Numeracy in the Kitchen

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Numeracy in the Kitchen

Please welcome guest blogger Claire Howden. Teacher. Reader. Book Collector. Mathematician.

I have talked to Claire many times about how I don’t want PudStar to be counting on her fingers at 38 like I do, getting sweaty palmed at the thought of times tables like I do, and having a panic when having to supervise Year Six Maths (me?!). Claire loves maths AND reading, and making children ‘mathematicaly literate’ is something she is passionate about. So here she is with her first post on all things maths and reading…and my palms aren’t sweaty at all as I read it. Really they aren’t.

Are you one of those mums who doesn’t want their son or daughter to “be like me” in maths?  You were never any good at it in school and you just know it will be something he/she struggles with the way you did?  Not that it matters because you are happy baking and gardening, doing your crafty things; and you have a really great career as a librarian and you love reading; so something had to give right?

Well, I’m here to tell you that you are wrong!  You do love Maths and in fact, you apply in it some of the most complex and practical ways every time you sit down to make that Halloween outfit or put the final touches on that jelly swimming pool cake! In a series of guest blogs over the coming months, I will happily remind you of all the ways that you, and your child, can interact with numeracy in the activities you love to do together.

In honour of my favourite blogger, this post is all about the joys of mixing baking and Maths.  As no doubt you have often heard, this is just one area of the home that you can readily see Maths applied.  Not only that, but these are the areas that children often struggle with as their numeracy skills develop.  So here are my Top Five ways to incorporate mathematics into your kitchen.

Top Five Ways to Incorporate Numeracy Literacy into the Kitchen:

  1. The most obvious way is in the measuring of the ingredients you will use.  With younger children, talking cups and spoons is a great way to develop an understanding of measuring mass.  It’s really important that children begin to understand what these non-metric measures look like, so encourage them to measure out the two cups of flour for that cake or even the two cups of rice for the rice cooker for dinner.  While you’re at it, help them measure the water that goes into the rice cooker too…liquid and mass measurement in one hit!  Who would have thought it! With older children, ask them to use the kitchen scales to measure the grams or ounces from a recipe.  You could make it even more exciting by asking them to fill a cup and then check to see the actual mass of the ingredient.  Are the cup measures accurate???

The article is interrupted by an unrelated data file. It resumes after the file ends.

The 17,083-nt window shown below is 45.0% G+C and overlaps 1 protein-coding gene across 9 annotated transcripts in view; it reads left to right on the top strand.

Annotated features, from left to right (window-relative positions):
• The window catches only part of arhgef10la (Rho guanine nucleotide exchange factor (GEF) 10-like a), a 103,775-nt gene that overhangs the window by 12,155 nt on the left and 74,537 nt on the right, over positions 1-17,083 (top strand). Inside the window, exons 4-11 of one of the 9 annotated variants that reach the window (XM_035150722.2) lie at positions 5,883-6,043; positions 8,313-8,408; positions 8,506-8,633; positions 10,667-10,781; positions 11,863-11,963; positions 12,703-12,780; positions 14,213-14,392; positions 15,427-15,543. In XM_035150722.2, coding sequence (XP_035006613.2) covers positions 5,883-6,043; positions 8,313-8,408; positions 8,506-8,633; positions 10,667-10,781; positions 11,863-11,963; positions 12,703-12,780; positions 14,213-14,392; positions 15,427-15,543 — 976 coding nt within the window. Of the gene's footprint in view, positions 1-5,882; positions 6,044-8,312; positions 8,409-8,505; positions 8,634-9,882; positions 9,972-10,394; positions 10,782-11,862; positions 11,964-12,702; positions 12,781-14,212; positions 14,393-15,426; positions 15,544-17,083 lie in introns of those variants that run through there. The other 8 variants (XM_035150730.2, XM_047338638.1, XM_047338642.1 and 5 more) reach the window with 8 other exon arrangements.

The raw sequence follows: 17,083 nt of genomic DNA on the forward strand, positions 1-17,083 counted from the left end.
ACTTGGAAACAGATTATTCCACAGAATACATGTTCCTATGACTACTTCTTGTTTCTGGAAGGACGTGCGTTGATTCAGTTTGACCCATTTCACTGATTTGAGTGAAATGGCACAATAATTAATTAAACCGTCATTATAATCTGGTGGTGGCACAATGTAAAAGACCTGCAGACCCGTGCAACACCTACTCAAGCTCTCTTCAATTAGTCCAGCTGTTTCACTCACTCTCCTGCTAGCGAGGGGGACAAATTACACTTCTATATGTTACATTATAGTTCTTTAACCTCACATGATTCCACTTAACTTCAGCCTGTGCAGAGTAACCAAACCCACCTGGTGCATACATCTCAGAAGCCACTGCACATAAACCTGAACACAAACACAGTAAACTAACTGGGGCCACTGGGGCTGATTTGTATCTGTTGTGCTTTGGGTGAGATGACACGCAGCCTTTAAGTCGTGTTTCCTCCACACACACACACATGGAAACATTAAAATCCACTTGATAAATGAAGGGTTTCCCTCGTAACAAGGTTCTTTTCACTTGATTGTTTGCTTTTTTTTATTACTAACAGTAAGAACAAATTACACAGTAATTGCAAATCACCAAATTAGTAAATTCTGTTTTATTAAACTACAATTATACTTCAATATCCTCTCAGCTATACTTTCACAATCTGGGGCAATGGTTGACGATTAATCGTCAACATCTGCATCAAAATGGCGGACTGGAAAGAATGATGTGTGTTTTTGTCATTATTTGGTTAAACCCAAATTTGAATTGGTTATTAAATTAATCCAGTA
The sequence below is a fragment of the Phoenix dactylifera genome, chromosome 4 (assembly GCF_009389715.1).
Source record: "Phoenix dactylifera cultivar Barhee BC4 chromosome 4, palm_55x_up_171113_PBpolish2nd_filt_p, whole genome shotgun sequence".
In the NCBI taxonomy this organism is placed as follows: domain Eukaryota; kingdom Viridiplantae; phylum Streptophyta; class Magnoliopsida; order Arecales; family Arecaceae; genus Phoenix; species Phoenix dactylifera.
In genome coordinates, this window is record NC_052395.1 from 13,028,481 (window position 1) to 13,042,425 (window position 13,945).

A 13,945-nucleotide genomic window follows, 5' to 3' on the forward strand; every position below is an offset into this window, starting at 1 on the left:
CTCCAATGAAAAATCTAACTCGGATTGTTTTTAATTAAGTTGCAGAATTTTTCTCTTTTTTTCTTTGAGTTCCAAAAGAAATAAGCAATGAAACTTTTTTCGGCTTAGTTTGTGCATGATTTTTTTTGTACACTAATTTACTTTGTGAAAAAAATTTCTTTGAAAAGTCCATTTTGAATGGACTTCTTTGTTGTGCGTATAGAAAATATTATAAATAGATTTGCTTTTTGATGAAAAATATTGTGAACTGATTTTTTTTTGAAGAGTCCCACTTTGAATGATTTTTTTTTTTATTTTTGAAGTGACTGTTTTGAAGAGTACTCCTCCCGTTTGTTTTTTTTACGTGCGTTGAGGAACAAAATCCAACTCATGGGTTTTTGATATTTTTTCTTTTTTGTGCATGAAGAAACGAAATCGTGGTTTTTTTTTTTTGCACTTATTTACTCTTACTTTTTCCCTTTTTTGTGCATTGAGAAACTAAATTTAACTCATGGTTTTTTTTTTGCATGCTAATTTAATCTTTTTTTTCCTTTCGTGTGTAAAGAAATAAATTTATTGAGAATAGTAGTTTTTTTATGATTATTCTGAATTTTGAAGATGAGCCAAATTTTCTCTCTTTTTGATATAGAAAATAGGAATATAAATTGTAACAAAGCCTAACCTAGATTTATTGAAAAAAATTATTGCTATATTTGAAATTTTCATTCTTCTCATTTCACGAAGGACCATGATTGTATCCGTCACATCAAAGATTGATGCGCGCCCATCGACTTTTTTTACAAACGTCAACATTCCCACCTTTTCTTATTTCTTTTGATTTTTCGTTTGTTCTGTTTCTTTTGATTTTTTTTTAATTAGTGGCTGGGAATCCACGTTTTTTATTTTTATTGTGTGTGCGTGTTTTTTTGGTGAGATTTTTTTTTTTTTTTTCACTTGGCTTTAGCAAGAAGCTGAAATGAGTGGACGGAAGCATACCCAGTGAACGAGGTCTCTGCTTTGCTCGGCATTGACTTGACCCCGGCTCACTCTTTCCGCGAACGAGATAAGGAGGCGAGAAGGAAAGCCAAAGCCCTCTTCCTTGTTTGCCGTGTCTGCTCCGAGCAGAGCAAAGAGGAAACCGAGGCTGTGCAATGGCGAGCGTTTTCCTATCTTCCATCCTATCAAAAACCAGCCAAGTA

2.  When rolling out cookie dough or pastry, rather than just using your keen, experienced eye to judge how thick it is, get out a ruler and have your helper measure the height.  If it’s not right, keep on rolling!  Make a science experiment out of it (if you have the time) and see what happens to the end product if you make it thicker or thinner.
  3. If working with smaller children, have them count out the number of cupcake wrappers that you’ll need to fill the tins.
  4. Once the cupcakes have cooked and cooled, agree on a number of lollies or silver balls (my favourite) to go on the top of the cake.  The language of “if I have baked 12 cupcakes and we are going to put 4 mini marshmallows on each, how many will we need all together?” has just helped your child develop excellent problem solving strategies.  For younger children you could work it out retrospectively, that is, count them all up at the end.  For older children, ask them to work it out first and then check their answer by actually doing it!
  5. Lastly, when cooking your pizza treat on a Friday night, make it a patterning lesson.  Decide on the delicious additions you will make to the pizza and then have your child place them in a pattern that is fair for all of the eaters.  Starting from the outside and working inwards, you could start with pineapple, pineapple, ham; or for something more adventurous sweet potato, olive, goat’s cheese.  What a treat!

The kitchen is a veritable cooking pot of options for numeracy skill development that is only limited by your imagination.  Cooking temperatures, mixing times, and even ratio for the ideal washing up water, are all tasks that you would do without thinking.  By speaking your thoughts and processes out loud, those automatic actions may just develop a little earlier for your child…and you’ll have an enthusiastic helper at meal times too!

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  1. Karen Freeman on Oct 31, 2012 at 10:30 pm

    Bravo Claire! Lovely, simple ways of doing math in the kitchen! I really enjoyed this and look forward to your next appearance on Megan’s blog 🙂

  2. Natalie on Nov 1, 2012 at 12:08 am

    Brilliant! Some clever ideas that are new to me and I will be sure to put them into practice. Like you Megan I still need to count on my fingers. Math was never my strong point and I cannot help Levi anymore with his math homework. He has to wait till Joel gets home. But cooking and measuring I can do!

  3. Jacinta on Nov 1, 2012 at 7:10 am

    I totally can relate to these math fears! As a teacher I often sit down and make sure I can do the problems! Thanks for sharing simple numeracy that can be incorporated into every things which of course is way more fun!

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